Support Local Journalism

Kris Udy is still campaigning. She and Boyd have placed pinwheels on some of her larger campaign signs for greater visibility. They have traveled to Mantua, too. Kris appreciates the help of all her friends, including Peter Knudson, who has pledged his support.

“The mosquitos sure are bad!” Boyd says, swatting as he talks. He is still riding his horses to get them in shape for the great Fort Ranch Quarterhorse Sale on June 27. The cowboys will gather the mares and colts next week to place numbers on them for the sale. Boyd says “See you at the sale.”

As Starr Mitchell was giving this week’s news, she was instructing her granddaughters Gabi and Madi in the art of making pancakes for their dinner.

The Mitchells’ garden is doing great. Gabi and Madi helped pick fresh peas from the vines. They also learned quickly how to get the peas from the pods and into their mouths. “They couldn’t seem to get enough of them,” Starr says.

Although the little girls were only at Promontory for three days, they made good use of their time. They played all over on the swings, riding the four-wheeler with grandpa Jim, and helping Starr in the kitchen.

Starr says Kent’s in Brigham City has a great sale on cases of raspberries and strawberries. She uses this fruit in many different ways.

Laura Wheatley and family have met more new neighbors. These wonderful people have come with dinners and other delicious treats. The Wheatley family is very grateful.

Laura’s sister, Betty Jo, came to visit the Wheatleys’ new home for the first time. She brought her children, too. They and the Wheatley five played with water in baskets for splash-time fun.

Zane’s parents, Dave and Janie Wheatley, came to dinner Sunday. All had a good time.

Orson and Jeannette Poulsen drove up to a campground in Ririe, Idaho. They had full hookups and enjoyed the sights in the area without their new fifth-wheel home. They also drove over to Rexburg to visit a couple they met on their mission to Nauvoo, Illinois. The couple introduced them to several friends, and the group played several different games. “It was fun,” Orson says.

The Poulsen garden is producing a great amount of peas now. Due to the wet weather, Orson and Jeannette haven’t harvested any yet. They will wait for the muddy conditions to dry a little first.

Jeannette and friends haven’t enjoyed crocheting class at Marie Roche’s home because of the coronavirus prohibitions. She says she missed Marie, as well as the wonderful lessons to be learned.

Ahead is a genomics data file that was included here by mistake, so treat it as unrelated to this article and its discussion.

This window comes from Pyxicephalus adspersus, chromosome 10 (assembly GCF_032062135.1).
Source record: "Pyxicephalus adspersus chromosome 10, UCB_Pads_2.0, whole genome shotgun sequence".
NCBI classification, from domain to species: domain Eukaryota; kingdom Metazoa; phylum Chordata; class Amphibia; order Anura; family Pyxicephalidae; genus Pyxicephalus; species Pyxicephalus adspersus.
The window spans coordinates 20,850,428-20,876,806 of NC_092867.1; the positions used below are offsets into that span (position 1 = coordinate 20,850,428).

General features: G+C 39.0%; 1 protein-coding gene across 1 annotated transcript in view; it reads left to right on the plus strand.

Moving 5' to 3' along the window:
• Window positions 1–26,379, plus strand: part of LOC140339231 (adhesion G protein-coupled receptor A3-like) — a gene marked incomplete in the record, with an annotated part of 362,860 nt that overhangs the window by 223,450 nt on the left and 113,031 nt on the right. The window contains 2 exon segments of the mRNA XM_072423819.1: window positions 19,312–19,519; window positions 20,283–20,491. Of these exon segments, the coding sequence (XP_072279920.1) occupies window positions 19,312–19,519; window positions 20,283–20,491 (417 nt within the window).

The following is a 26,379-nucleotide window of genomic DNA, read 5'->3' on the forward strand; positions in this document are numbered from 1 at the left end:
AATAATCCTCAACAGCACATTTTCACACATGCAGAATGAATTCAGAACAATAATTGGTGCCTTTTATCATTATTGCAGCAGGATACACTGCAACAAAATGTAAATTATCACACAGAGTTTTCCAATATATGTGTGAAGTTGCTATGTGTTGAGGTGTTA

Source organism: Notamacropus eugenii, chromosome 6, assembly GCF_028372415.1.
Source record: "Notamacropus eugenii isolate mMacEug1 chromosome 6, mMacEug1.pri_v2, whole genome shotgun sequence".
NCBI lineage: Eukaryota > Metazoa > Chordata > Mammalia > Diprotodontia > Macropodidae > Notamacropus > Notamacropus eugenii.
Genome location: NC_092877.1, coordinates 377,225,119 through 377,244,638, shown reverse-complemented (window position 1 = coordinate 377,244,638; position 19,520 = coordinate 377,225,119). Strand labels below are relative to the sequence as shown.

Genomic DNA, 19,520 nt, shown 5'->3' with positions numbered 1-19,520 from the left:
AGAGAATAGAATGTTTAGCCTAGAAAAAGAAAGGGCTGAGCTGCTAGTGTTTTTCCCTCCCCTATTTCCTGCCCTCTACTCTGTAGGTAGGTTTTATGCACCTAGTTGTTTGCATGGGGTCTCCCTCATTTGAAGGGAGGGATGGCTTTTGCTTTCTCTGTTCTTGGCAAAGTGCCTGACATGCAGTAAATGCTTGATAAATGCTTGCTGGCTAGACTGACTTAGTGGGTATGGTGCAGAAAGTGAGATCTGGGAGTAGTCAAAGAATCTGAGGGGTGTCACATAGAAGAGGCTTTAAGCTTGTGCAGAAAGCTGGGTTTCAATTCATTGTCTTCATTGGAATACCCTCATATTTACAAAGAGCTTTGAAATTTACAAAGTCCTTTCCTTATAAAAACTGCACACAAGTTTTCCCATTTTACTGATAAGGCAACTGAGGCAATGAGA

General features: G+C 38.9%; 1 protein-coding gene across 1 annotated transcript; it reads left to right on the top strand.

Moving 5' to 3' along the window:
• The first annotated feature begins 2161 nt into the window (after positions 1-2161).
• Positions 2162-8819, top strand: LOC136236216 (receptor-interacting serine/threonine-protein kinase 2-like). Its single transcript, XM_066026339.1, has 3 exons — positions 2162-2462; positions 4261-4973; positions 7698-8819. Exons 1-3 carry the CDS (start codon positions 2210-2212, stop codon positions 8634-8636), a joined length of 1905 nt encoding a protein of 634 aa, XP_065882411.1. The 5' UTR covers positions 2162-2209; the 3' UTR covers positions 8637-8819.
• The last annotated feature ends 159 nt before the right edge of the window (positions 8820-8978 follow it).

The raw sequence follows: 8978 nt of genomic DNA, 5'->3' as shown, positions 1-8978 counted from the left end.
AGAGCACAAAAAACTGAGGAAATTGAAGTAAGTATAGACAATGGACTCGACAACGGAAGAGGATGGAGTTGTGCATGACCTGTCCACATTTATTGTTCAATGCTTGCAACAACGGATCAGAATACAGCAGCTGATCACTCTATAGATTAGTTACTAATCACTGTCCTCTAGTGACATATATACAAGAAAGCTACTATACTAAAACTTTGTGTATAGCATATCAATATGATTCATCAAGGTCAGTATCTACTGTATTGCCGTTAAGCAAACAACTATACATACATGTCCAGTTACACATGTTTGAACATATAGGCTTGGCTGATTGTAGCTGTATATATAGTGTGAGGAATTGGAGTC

Winnie Richman enjoyed a day at home Monday. Steve Peterson helped Winnie hook up her plow to the big tractor, even though it was to wet to plow. “Thank you, Steve,” she says gratefully. For dinner, Winnie ate some more of dear friend Paulina Robinette’s pork-and-bean casserole. “It sure is good,” Winnie says, “but there sure is still a lot left!”

Tuesday, Winnie drove her truck out onto the land she wants to put firebreaks in. She was very glad to have four-wheel drive engaged so she could get back to dry ground. Obviously, it was still too wet to plow.

Not to be daunted by wet land, Winnie changed from her work clothes to town clothes, loaded the dish of pork and bean casserole, and went to town. She called to be sure Aaron and April would be home, and stopped there first. They came out and took the dish and gave Winnie a delicious, ooey-gooey popcorn ball that April made herself. The caramel was just right — not sticky, and very good.

Wednesday, Winnie tried to fix a bad leak in one of the hoses down at the barn. The only result of her trying to was to contain the leak from the huge spray to a steady, if less, flow. “It is good enough until I find a better way,” she says. “I do not want to buy another hose!”

Also Wednesday, Winnie took the tractor and plow and worked the beginning of a firebreak at her lease place to protect her owners’ beautiful outbuildings and home and turkey run. The turkeys gobbled their protest at the noise of the tractor going past their enclosure. “Oh well, turkey lurkeys. You are now protected from a fire,” Winnie muttered.

On the way home, she also plowed a double-plow width on her north fenceline to stop any fires over the fence there — if a fire comes.

Thursday, Darin Nicholas came and made 18 post holes along the perimeter of Winnie’s steer corral. “It will look so good when the ties I have are planted and the fence panels are in place. Thank you, Darin,” Winnie says gratefully.

Saturday, son Aaron and his friend Alma Higley, and Alma’s dog Sweetie, an Australian shepherd, came out to help Winnie with a lot of ranch chores. Aaron and Alma also painted Winnie’s new building Aaron made for her last year. Winnie’s brush roller didn’t have enough mat to it, but Aaron had one that did. The paint was then forced into the grain of the wood. One gallon wasn’t enough, so Winnie will get two more soon.

Sunday, son Lyle and his son Brantzen, and Lyle’s dear friend Tony Gonzalez and his two sons, Tazen and Tagun, came out to plant Winnie’s ties in the steer corral perimeter. They also put up some of the panels between the ties. It looks great! “Thank you boys so very much,” Winnie says.

Winnie then enjoyed feeding her herd of cats, and having a late at-home church.

Please be aware that Cache Valley Publishing does not endorse, and is not responsible for alleged employment offers in the comments.